Changing face of food preparation

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If there is one appliance which has totally changed the way we prepare meals, it would have to be the microwave oven.

It has completely changed the way we cook, making it much easier to prepare certain meals and making the prospect of next day leftovers that much more appealing.

Developed in the 1940s and welcomed into most American homes in the 1960s, the microwave made its way into South African homes in the 1980s.

New appliances

In recent decades there have been numerous appliances which have been introduced to kitchens, completely changing the way we cook and prepare meals.

“Food preparation appliances chop, slice, dice, juice, blend, whisk, stir and squeeze. It’s a $182 million category that’s growing seven per cent year-on-year, driven by consumers’ collective desire for healthier, homemade food, preferably in a liquid form.

The food preparation category has experienced strong growth in the last 12 months, with liquidisers (including juicers) the best performers,” says website Appliance Retailer.

Implications

With the introduction of numerous new kitchen appliances, time spent cooking has steadily decreased.

“Time spent in preparing home cooked meals has steadily declined since 1950 as more Americans eat at restaurants and fast food outlets. In 1950, restaurant sales were 25% of retail food sales; in 2008 restaurant sales accounted for 48.5% of total US retail sales. In addition, preparation time for those evening meals that we do cook at home averages between 31 and 45 minutes,” says Do It Green.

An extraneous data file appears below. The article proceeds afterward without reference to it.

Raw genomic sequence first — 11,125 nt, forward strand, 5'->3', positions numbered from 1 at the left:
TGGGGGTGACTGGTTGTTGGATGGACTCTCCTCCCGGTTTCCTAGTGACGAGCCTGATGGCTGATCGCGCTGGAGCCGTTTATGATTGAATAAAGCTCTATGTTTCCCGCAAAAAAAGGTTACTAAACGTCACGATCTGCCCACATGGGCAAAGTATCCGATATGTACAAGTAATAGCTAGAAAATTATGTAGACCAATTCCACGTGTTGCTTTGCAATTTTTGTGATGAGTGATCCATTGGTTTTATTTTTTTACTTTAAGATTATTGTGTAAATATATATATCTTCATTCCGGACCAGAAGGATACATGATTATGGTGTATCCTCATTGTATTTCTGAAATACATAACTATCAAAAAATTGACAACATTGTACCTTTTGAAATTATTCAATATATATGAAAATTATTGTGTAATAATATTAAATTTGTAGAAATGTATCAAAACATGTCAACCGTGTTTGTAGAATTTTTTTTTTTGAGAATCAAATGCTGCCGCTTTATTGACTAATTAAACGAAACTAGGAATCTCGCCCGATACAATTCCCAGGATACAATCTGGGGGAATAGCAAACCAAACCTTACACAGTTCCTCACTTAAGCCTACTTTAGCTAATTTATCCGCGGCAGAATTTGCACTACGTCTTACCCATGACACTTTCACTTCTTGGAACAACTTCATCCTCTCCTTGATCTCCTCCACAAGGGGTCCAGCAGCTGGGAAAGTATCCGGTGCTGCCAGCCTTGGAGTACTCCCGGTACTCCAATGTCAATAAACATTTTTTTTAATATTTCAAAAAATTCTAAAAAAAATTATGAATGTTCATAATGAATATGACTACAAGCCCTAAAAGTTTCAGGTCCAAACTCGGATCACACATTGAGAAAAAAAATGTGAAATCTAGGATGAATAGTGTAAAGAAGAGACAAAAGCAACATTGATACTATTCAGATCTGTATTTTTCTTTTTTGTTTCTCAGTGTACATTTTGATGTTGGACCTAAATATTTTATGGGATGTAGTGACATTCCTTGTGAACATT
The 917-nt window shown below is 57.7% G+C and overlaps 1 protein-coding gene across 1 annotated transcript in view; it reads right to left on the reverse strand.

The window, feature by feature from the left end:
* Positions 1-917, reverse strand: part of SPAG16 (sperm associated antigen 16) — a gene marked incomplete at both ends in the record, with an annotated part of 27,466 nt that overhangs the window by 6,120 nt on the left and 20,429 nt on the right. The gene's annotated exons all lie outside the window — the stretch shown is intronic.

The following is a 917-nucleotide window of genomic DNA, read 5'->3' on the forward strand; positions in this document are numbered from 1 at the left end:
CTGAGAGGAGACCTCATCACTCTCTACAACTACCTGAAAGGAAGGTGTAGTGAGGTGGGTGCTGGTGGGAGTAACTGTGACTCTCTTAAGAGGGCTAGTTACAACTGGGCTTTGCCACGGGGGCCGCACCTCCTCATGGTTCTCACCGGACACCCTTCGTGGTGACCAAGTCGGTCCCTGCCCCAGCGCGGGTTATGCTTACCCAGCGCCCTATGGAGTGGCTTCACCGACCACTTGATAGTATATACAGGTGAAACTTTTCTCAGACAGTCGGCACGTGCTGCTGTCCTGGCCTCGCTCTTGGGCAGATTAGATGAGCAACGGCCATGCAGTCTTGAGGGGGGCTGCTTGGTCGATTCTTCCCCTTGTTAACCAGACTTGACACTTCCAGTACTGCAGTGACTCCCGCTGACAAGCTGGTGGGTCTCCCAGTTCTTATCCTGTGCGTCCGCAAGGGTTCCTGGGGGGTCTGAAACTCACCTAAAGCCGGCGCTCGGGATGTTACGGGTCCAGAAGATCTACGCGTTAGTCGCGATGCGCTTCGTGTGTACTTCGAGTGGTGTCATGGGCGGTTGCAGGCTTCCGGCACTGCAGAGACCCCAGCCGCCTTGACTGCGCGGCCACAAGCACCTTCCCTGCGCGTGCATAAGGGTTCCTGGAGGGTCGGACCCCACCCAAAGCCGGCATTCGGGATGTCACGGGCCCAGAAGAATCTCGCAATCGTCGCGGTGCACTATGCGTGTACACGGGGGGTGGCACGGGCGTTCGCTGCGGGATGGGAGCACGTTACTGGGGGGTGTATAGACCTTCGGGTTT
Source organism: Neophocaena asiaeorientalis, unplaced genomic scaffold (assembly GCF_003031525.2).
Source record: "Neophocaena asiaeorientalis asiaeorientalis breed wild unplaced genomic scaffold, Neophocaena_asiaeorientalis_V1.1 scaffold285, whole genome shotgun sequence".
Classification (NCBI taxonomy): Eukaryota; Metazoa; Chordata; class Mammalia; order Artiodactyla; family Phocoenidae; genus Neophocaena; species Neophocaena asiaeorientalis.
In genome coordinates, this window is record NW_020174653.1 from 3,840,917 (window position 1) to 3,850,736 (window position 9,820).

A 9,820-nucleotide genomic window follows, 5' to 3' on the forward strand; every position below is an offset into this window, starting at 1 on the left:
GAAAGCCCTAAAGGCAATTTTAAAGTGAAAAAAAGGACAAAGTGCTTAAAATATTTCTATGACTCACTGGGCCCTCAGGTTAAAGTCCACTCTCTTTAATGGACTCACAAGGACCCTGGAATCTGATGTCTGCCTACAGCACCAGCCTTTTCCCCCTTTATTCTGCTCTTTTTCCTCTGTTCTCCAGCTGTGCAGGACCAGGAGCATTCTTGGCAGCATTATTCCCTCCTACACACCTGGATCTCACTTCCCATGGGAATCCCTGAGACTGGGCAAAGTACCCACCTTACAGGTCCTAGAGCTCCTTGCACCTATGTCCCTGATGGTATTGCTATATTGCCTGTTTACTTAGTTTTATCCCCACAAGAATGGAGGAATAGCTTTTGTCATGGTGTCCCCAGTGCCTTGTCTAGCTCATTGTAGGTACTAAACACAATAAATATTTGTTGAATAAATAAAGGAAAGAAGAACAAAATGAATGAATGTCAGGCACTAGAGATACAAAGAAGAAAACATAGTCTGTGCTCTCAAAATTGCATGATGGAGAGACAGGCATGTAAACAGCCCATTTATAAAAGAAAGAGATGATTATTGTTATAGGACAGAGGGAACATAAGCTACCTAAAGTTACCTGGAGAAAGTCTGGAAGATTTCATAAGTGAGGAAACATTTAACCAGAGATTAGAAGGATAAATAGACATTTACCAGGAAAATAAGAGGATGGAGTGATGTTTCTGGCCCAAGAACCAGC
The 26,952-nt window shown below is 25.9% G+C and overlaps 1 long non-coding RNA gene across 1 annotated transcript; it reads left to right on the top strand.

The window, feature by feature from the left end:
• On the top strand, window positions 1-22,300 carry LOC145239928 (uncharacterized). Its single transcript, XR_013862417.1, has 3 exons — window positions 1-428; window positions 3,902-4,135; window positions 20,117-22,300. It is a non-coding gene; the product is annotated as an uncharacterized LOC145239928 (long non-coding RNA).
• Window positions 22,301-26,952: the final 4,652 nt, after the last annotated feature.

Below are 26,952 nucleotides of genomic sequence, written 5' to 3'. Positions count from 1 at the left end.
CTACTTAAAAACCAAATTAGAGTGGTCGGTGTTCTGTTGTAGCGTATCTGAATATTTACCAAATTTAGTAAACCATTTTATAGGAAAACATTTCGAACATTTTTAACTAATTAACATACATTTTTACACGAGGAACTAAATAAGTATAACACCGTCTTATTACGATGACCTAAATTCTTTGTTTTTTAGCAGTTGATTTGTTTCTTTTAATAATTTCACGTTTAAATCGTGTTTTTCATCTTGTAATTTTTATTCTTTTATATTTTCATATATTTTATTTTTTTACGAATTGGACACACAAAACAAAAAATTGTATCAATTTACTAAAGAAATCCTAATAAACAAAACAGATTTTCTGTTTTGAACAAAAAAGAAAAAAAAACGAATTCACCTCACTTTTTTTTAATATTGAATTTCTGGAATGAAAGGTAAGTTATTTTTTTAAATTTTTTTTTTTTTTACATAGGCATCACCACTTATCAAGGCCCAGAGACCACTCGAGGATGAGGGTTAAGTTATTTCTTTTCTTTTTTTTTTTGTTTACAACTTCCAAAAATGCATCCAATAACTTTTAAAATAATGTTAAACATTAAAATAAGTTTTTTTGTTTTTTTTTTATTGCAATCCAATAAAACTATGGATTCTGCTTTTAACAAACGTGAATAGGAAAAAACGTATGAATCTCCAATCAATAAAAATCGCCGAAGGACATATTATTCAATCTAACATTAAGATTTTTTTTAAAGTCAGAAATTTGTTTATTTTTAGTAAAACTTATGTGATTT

Healthy benefits

There has been much discussion and concern about what impact new kitchen appliances have on our health. It was initially thought microwaves may be hazardous. But numerous studies have since found that there are little to no adverse affects of using a microwave compared to other cooking methods.

Says Harvard University research: “Some nutrients do break down when they’re exposed to heat, whether it is from a microwave or a regular oven. Vitamin C is perhaps the clearest example. So, as a general proposition, cooking with a microwave probably does a better job of preserving the nutrient content of foods because the cooking times are shorter.”

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